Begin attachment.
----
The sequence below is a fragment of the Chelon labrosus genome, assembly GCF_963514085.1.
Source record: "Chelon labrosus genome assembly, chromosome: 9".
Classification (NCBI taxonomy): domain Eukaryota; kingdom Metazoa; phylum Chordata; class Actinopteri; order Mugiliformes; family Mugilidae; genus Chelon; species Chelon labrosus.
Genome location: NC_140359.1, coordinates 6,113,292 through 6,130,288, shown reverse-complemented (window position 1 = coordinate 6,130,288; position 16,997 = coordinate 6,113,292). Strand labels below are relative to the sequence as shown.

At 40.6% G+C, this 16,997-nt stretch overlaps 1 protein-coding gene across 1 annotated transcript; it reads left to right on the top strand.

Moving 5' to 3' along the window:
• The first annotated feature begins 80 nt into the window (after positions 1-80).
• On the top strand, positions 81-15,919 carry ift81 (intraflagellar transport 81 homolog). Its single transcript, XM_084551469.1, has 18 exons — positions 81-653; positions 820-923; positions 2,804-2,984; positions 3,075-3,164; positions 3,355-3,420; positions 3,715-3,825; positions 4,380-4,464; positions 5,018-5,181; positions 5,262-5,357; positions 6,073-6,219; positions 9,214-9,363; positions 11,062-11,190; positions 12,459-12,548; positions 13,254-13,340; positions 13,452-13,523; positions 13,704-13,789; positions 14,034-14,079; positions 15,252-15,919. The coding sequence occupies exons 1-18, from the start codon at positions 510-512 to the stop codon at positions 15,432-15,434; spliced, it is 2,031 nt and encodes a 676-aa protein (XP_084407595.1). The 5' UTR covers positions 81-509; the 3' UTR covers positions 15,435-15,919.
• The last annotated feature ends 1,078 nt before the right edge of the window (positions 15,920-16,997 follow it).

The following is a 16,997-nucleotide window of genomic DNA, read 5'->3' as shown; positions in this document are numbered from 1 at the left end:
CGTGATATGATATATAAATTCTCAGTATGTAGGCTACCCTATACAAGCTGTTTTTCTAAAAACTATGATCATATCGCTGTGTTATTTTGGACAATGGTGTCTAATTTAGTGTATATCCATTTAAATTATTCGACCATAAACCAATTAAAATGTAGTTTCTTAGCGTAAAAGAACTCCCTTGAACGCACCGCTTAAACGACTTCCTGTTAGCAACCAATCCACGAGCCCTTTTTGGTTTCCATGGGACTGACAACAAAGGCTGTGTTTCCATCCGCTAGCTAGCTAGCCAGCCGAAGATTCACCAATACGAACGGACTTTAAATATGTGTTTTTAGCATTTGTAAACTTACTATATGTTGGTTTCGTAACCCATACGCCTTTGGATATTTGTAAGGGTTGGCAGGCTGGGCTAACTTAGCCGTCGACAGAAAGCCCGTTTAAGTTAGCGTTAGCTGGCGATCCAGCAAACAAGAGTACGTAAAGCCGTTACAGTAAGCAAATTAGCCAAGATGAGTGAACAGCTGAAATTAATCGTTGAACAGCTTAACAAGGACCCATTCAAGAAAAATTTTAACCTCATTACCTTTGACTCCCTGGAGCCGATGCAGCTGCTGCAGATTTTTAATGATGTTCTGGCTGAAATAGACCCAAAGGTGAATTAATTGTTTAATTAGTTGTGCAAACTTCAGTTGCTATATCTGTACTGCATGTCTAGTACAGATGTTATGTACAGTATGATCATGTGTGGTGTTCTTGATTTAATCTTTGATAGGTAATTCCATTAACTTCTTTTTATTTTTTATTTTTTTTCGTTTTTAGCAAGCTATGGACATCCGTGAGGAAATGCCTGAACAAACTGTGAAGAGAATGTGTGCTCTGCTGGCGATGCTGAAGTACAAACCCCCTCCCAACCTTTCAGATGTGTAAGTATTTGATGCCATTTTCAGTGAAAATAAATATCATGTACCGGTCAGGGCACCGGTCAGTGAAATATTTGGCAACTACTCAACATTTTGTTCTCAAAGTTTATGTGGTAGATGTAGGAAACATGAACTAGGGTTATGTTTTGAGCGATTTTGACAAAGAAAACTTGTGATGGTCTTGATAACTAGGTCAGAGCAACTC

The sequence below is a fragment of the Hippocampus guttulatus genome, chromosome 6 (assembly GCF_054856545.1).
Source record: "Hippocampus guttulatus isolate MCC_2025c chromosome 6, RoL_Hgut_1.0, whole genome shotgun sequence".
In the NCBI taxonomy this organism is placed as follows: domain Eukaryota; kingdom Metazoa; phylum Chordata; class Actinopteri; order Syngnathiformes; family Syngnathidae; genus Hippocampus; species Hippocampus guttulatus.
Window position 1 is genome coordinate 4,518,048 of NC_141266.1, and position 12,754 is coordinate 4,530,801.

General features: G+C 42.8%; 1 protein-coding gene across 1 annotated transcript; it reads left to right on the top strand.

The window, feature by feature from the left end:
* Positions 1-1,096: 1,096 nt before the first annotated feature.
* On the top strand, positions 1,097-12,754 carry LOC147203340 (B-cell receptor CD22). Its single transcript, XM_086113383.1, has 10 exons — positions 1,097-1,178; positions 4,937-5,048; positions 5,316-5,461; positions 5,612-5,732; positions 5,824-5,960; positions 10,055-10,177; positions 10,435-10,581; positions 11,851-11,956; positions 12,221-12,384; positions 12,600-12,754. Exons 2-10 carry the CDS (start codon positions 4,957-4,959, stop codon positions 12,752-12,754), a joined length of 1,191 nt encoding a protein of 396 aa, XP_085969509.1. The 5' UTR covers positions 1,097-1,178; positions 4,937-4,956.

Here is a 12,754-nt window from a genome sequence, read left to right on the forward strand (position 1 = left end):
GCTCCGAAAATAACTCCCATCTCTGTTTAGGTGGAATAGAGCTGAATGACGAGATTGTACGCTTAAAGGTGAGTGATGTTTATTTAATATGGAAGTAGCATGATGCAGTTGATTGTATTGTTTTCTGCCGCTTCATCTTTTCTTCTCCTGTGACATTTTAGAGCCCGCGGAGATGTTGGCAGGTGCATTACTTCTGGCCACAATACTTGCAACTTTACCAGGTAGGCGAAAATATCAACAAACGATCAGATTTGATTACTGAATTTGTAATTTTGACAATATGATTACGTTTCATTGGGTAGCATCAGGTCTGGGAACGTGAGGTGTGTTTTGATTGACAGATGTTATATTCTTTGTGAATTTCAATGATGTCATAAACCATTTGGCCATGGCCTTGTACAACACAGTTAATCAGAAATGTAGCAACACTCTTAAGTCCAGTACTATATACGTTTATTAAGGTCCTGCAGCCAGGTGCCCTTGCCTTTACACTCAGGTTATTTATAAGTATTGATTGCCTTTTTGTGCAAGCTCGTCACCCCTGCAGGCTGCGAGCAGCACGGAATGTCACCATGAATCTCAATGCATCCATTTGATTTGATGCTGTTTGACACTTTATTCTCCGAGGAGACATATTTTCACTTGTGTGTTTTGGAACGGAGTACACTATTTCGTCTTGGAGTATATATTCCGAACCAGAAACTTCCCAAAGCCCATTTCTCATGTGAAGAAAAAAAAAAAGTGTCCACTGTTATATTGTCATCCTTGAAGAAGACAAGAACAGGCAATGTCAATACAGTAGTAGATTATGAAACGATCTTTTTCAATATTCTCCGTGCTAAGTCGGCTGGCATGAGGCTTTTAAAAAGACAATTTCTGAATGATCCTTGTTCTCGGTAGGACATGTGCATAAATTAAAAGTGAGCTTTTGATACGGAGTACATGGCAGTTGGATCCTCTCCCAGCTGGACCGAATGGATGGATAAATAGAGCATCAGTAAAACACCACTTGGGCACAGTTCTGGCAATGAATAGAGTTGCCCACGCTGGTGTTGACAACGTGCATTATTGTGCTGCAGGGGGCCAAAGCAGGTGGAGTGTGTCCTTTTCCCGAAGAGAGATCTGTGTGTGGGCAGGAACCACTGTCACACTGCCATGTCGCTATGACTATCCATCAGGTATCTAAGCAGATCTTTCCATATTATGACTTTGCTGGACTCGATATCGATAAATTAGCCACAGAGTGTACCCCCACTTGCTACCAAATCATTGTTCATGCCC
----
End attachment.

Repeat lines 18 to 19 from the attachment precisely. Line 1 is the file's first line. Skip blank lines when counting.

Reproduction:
* Positions 1-1,096: 1,096 nt before the first annotated feature.
* On the top strand, positions 1,097-12,754 carry LOC147203340 (B-cell receptor CD22). Its single transcript, XM_086113383.1, has 10 exons — positions 1,097-1,178; positions 4,937-5,048; positions 5,316-5,461; positions 5,612-5,732; positions 5,824-5,960; positions 10,055-10,177; positions 10,435-10,581; positions 11,851-11,956; positions 12,221-12,384; positions 12,600-12,754. Exons 2-10 carry the CDS (start codon positions 4,957-4,959, stop codon positions 12,752-12,754), a joined length of 1,191 nt encoding a protein of 396 aa, XP_085969509.1. The 5' UTR covers positions 1,097-1,178; positions 4,937-4,956.